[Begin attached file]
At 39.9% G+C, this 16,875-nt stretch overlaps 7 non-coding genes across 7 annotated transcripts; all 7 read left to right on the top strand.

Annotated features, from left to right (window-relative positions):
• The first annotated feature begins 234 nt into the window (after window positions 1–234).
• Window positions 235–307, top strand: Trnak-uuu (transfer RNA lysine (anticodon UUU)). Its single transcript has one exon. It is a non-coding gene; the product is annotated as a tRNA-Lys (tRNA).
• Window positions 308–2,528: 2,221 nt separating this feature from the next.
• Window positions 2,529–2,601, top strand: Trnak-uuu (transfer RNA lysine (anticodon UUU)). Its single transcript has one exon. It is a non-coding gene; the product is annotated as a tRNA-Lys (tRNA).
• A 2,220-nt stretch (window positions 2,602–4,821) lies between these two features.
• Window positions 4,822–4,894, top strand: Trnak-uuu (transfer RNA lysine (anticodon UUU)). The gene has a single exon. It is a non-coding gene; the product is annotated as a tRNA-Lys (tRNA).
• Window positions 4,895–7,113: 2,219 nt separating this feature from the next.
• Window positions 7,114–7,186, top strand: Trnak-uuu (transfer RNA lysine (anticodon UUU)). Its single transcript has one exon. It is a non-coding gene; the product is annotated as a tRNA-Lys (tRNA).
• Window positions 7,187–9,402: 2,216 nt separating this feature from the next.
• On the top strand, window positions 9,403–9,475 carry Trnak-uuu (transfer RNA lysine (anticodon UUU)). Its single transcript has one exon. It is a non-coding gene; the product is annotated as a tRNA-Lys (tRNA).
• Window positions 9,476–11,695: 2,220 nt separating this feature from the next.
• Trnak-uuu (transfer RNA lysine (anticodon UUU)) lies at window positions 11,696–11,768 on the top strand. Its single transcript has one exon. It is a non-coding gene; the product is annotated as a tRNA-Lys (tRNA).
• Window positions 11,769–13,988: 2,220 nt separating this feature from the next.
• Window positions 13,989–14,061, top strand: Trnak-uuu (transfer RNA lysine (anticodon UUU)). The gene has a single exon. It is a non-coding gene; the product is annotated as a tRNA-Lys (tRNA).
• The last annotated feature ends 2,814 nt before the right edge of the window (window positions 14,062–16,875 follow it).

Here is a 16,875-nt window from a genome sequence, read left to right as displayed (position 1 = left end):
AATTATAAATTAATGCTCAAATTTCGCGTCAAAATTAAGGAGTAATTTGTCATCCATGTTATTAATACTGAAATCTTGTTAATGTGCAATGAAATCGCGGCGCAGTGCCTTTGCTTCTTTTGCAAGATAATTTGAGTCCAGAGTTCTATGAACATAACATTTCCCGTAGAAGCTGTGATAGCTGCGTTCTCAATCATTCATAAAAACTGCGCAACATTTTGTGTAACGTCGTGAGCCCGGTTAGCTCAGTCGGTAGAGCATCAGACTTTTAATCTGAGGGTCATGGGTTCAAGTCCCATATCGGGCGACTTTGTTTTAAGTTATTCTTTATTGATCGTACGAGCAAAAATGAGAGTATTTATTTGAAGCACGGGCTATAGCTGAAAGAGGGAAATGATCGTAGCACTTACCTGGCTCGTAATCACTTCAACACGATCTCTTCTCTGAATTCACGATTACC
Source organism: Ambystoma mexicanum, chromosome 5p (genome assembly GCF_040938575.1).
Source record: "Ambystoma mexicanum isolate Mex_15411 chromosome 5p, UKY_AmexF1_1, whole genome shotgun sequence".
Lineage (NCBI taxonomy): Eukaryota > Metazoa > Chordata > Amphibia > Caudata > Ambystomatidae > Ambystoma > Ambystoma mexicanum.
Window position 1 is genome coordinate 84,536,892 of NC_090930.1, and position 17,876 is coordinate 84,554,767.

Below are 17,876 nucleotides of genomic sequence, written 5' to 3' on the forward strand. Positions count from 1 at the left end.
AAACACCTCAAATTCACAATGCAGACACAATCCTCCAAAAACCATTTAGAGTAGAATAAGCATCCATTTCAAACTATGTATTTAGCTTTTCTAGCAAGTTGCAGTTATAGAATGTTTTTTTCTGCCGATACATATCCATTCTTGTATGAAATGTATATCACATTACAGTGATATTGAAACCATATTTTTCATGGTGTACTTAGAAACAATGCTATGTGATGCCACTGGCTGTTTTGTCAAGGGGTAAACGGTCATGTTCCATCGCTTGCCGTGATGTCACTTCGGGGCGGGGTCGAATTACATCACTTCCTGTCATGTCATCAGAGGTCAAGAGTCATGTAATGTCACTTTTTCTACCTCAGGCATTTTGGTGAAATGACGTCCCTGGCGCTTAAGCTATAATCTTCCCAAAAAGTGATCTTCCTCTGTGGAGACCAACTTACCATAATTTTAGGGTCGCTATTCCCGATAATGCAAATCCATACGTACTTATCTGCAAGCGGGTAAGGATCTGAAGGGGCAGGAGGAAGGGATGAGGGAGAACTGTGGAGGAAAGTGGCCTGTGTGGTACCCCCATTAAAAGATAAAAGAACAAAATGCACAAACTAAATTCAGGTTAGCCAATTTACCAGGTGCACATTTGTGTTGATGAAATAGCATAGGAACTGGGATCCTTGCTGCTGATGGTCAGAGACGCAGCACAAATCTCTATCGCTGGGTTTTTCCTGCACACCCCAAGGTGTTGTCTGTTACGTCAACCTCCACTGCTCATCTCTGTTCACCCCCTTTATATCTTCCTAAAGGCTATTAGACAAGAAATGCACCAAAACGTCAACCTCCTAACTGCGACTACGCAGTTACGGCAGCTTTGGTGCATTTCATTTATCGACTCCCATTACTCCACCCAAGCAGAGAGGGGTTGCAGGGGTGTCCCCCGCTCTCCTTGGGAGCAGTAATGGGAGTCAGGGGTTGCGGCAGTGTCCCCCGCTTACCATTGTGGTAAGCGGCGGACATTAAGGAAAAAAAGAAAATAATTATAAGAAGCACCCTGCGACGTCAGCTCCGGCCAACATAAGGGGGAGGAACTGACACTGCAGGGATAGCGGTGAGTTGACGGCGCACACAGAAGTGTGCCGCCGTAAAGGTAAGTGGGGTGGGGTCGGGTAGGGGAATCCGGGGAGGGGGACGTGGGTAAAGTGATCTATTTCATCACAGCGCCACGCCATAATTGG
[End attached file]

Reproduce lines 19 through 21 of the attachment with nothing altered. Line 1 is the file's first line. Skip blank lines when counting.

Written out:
AATTATAAATTAATGCTCAAATTTCGCGTCAAAATTAAGGAGTAATTTGTCATCCATGTTATTAATACTGAAATCTTGTTAATGTGCAATGAAATCGCGGCGCAGTGCCTTTGCTTCTTTTGCAAGATAATTTGAGTCCAGAGTTCTATGAACATAACATTTCCCGTAGAAGCTGTGATAGCTGCGTTCTCAATCATTCATAAAAACTGCGCAACATTTTGTGTAACGTCGTGAGCCCGGTTAGCTCAGTCGGTAGAGCATCAGACTTTTAATCTGAGGGTCATGGGTTCAAGTCCCATATCGGGCGACTTTGTTTTAAGTTATTCTTTATTGATCGTACGAGCAAAAATGAGAGTATTTATTTGAAGCACGGGCTATAGCTGAAAGAGGGAAATGATCGTAGCACTTACCTGGCTCGTAATCACTTCAACACGATCTCTTCTCTGAATTCACGATTACC
Source organism: Ambystoma mexicanum, chromosome 5p (genome assembly GCF_040938575.1).
Source record: "Ambystoma mexicanum isolate Mex_15411 chromosome 5p, UKY_AmexF1_1, whole genome shotgun sequence".